An Introduction to Dr Ellen Gilliland; Assistant Professor of Mining and Minerals Engineering
I am an Assistant Professor of Mining and Minerals Engineering at Virginia Tech, and I have a joint appointment at the GeoEnergy Research Centre (GERC) in Nottingham. I haven’t always been a mining engineer and took a roundabout path to land here….
Back in high school, my physics teacher required all students to sign up for one of several lunchtime lecture series. I was annoyed to give up my open-campus lunch break (great, another hour of education!), but I signed up for a series on geophysics because it was the only topic I hadn’t heard of and it turned out to be a serendipitous experience. The series was taught by a professor from the local university who was passionate about teaching and involving students (even high schoolers) in field work. We took several field trips around the state (Oklahoma), using geophysical tools to explore and image the subsurface of the earth. We went to Tulsa to investigate an eyewitness account of a mass grave constructed during the Greenwood race riot of 1921, to a remote cave system in Johnston County to search for outlaws’ lost treasure, and to the University of Oklahoma campus to map utility tunnels. I was fascinated by the ability of geophysical technologies to characterize the subsurface “without digging” and by the potential to apply these technologies toward solving a variety of real-world problems.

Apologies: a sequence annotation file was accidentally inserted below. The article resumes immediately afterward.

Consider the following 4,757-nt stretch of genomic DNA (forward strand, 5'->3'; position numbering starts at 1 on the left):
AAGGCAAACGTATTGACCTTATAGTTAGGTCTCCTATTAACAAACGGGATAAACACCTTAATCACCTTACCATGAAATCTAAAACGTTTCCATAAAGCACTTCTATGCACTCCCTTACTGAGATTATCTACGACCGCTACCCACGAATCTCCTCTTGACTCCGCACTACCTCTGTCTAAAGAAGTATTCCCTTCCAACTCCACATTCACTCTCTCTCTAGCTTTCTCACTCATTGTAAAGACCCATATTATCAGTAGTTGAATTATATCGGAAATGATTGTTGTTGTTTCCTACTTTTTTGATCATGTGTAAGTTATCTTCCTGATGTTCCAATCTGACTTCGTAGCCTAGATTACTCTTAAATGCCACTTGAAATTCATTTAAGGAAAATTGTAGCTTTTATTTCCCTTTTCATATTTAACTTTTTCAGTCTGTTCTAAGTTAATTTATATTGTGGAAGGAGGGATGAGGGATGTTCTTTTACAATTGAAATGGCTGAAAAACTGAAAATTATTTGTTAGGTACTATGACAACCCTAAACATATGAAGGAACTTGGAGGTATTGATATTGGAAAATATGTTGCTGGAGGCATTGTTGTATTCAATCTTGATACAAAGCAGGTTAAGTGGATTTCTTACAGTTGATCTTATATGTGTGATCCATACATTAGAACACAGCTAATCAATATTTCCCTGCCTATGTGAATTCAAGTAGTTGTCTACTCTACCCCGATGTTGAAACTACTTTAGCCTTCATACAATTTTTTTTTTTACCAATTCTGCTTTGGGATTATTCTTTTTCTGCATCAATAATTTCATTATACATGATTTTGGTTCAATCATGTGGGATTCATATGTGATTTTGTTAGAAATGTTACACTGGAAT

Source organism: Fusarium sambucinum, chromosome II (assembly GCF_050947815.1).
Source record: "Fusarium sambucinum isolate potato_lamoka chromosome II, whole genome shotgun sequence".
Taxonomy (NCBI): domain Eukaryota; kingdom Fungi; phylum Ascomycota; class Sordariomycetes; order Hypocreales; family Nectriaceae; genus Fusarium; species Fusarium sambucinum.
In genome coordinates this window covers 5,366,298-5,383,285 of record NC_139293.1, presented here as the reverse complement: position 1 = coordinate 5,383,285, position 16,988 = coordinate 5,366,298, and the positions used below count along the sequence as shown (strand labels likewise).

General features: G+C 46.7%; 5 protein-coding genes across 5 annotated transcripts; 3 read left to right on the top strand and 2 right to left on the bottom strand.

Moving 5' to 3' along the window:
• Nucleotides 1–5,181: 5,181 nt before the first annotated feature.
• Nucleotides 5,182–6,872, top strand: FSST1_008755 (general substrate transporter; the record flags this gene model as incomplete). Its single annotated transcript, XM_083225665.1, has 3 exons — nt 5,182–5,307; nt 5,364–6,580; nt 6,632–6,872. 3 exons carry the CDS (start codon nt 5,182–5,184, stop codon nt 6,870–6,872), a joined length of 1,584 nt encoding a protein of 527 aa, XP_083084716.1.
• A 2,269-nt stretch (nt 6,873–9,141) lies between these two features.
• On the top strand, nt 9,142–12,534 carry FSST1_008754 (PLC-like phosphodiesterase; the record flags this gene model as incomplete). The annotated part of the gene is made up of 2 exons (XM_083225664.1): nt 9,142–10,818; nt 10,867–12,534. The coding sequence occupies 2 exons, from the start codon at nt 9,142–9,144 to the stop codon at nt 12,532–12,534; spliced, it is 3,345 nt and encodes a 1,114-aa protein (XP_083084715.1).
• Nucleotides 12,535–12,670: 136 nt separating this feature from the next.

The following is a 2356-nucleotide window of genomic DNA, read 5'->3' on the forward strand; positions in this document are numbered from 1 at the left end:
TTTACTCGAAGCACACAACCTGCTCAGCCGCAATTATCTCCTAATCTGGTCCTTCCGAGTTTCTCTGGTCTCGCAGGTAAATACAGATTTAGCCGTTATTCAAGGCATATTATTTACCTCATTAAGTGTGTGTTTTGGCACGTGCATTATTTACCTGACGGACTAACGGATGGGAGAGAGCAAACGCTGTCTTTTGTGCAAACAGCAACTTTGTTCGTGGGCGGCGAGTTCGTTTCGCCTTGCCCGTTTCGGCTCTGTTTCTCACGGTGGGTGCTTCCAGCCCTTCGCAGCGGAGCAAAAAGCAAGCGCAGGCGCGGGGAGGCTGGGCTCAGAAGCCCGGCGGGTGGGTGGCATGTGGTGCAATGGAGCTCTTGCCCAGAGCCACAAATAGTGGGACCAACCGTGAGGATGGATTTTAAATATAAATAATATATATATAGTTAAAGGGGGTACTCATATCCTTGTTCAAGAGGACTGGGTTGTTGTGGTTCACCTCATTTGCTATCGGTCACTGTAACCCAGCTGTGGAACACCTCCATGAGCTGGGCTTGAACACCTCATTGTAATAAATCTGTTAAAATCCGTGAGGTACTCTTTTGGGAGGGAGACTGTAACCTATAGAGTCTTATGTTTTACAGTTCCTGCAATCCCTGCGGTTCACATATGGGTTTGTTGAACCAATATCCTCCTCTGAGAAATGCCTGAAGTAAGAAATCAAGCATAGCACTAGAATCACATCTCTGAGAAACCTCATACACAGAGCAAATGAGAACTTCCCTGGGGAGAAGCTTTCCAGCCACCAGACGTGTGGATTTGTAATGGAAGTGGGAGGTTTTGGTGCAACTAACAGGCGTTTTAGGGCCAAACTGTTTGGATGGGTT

I enrolled at the University of Oklahoma and majored in Geophysics, earning my B.S. in 2006. I loved the undergraduate program at OU, which was both challenging and fun. Along the way, I had several more opportunities for field work and travel, including a three-week archeological study in Greece and a semester abroad in Glasgow, Scotland. I decided I needed a change of scenery for graduate school and settled on Virginia Tech for my M.S. program. Although Oklahoma has long been a hub for the oil and gas industries, it was during my early years at Virginia Tech that I was introduced to the role of geophysics in exploring and developing energy resources. My graduate research involved characterizing the sources of error on micro-earthquake locations recorded during a hydraulic fracturing treatment. By monitoring and analyzing the effectiveness of well treatments, operators can optimize the parameters of those treatments and reduce the number of wells they need to drill in order to produce the resource.
Following my M.S. degree, I accepted a position with a natural gas operator, mapping reservoirs in 3D (and 4D!) and planning new directional wells in the Marcellus shale play. I enjoyed many aspects of the work— using cutting-edge software to analyze beautiful high-resolution data sets, sweating my way through million-dollar decisions, and flying on the NetJet—but, ultimately, I missed doing research.